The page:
Requires a moist shady position in the tropics or sub-tropics. Cold Hardiness Zone: 10b

Comments and Curiosities

Native to the understorey of higher elevation rainforests on the Solomon Islands, this stunning palm has a green crownshaft with the most beautiful arching leaves with very wide segments, a slender green trunk, and is supported by tall stilt roots. Even though essentially a child of the tropics, P. insolita grows to higher elevations than other Physokentia and could therefore also be able to live in mild, humid subtropical/warm temperate climes. (

"Solomon Islands pinnate, solitary, monoecious palm with stilt roots and partially divided leaves. THe crownshaft is olive green and has some scales on it that rub off easily. Needy of water and heat. Not a palm for most areas of the US (except Hawaii)" (Geoff Stein)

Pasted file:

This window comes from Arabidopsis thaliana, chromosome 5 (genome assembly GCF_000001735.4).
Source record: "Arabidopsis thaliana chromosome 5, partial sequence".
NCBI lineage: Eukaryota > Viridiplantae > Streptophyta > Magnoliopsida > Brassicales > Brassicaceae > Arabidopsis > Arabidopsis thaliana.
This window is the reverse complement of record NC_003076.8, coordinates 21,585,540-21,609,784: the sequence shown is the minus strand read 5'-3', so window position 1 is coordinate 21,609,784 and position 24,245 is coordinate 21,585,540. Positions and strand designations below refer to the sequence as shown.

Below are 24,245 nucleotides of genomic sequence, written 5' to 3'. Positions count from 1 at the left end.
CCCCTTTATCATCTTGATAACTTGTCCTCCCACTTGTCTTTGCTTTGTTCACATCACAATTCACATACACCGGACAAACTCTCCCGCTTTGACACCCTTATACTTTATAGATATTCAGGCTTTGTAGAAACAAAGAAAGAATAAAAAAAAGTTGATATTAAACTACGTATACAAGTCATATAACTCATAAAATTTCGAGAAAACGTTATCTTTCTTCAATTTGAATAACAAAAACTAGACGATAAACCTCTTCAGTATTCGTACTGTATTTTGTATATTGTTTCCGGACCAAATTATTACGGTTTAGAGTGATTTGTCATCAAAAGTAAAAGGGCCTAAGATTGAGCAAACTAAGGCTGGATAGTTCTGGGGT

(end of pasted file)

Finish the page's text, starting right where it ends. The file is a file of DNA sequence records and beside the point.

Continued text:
External Links


Phonetic spelling of Latin names by edric.

Special thanks to Geoff Stein, (Palmbob) for his hundreds of photos.

Special thanks to, Dr. John Dransfield, Dr. Bill Baker & team, for their volumes of information and photos.

Glossary of Palm Terms; Based on the glossary in Dransfield, J., N.W. Uhl, C.B. Asmussen-Lange, W.J. Baker, M.M. Harley & C.E. Lewis. 2008. Genera Palmarum - Evolution and Classification of the Palms. Royal Botanic Gardens, Kew. All images copyright of the artists and photographers (see images for credits).

H. Moore, A synopsis of the Genus Physokentia. 1969. 1969. A synopsis of the Genus Physokentia. Principes 13(4) 120-136.

Many Special Thanks to Ed Vaile for his long hours of tireless editing and numerous contributions.